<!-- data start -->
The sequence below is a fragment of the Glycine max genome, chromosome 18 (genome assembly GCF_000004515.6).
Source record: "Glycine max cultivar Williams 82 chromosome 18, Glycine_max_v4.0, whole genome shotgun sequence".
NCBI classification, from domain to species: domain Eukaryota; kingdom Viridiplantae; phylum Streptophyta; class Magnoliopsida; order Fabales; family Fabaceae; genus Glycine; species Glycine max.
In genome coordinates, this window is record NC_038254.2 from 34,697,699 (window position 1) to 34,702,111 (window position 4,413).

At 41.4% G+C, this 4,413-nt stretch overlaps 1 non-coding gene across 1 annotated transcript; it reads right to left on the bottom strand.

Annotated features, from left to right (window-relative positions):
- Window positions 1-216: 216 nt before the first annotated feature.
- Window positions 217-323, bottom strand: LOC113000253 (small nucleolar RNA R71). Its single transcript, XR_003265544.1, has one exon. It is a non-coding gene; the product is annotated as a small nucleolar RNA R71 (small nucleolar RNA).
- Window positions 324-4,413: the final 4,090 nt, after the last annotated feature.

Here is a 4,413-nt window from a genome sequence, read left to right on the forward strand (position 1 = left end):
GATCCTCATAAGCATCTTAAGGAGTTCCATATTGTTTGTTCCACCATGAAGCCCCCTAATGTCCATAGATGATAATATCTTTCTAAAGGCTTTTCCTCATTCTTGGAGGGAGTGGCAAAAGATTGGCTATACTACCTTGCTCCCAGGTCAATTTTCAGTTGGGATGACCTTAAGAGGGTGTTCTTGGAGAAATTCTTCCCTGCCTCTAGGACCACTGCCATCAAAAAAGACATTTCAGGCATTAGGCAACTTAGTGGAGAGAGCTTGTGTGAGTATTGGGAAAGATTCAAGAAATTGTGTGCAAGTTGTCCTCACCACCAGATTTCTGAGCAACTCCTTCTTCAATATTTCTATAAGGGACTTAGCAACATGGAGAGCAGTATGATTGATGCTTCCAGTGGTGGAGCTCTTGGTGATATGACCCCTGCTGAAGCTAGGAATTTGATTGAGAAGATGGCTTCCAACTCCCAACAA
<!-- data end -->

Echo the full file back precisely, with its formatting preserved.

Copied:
The sequence below is a fragment of the Glycine max genome, chromosome 18 (genome assembly GCF_000004515.6).
Source record: "Glycine max cultivar Williams 82 chromosome 18, Glycine_max_v4.0, whole genome shotgun sequence".
NCBI classification, from domain to species: domain Eukaryota; kingdom Viridiplantae; phylum Streptophyta; class Magnoliopsida; order Fabales; family Fabaceae; genus Glycine; species Glycine max.
In genome coordinates, this window is record NC_038254.2 from 34,697,699 (window position 1) to 34,702,111 (window position 4,413).

At 41.4% G+C, this 4,413-nt stretch overlaps 1 non-coding gene across 1 annotated transcript; it reads right to left on the bottom strand.

Annotated features, from left to right (window-relative positions):
- Window positions 1-216: 216 nt before the first annotated feature.
- Window positions 217-323, bottom strand: LOC113000253 (small nucleolar RNA R71). Its single transcript, XR_003265544.1, has one exon. It is a non-coding gene; the product is annotated as a small nucleolar RNA R71 (small nucleolar RNA).
- Window positions 324-4,413: the final 4,090 nt, after the last annotated feature.

Here is a 4,413-nt window from a genome sequence, read left to right on the forward strand (position 1 = left end):
GATCCTCATAAGCATCTTAAGGAGTTCCATATTGTTTGTTCCACCATGAAGCCCCCTAATGTCCATAGATGATAATATCTTTCTAAAGGCTTTTCCTCATTCTTGGAGGGAGTGGCAAAAGATTGGCTATACTACCTTGCTCCCAGGTCAATTTTCAGTTGGGATGACCTTAAGAGGGTGTTCTTGGAGAAATTCTTCCCTGCCTCTAGGACCACTGCCATCAAAAAAGACATTTCAGGCATTAGGCAACTTAGTGGAGAGAGCTTGTGTGAGTATTGGGAAAGATTCAAGAAATTGTGTGCAAGTTGTCCTCACCACCAGATTTCTGAGCAACTCCTTCTTCAATATTTCTATAAGGGACTTAGCAACATGGAGAGCAGTATGATTGATGCTTCCAGTGGTGGAGCTCTTGGTGATATGACCCCTGCTGAAGCTAGGAATTTGATTGAGAAGATGGCTTCCAACTCCCAACAA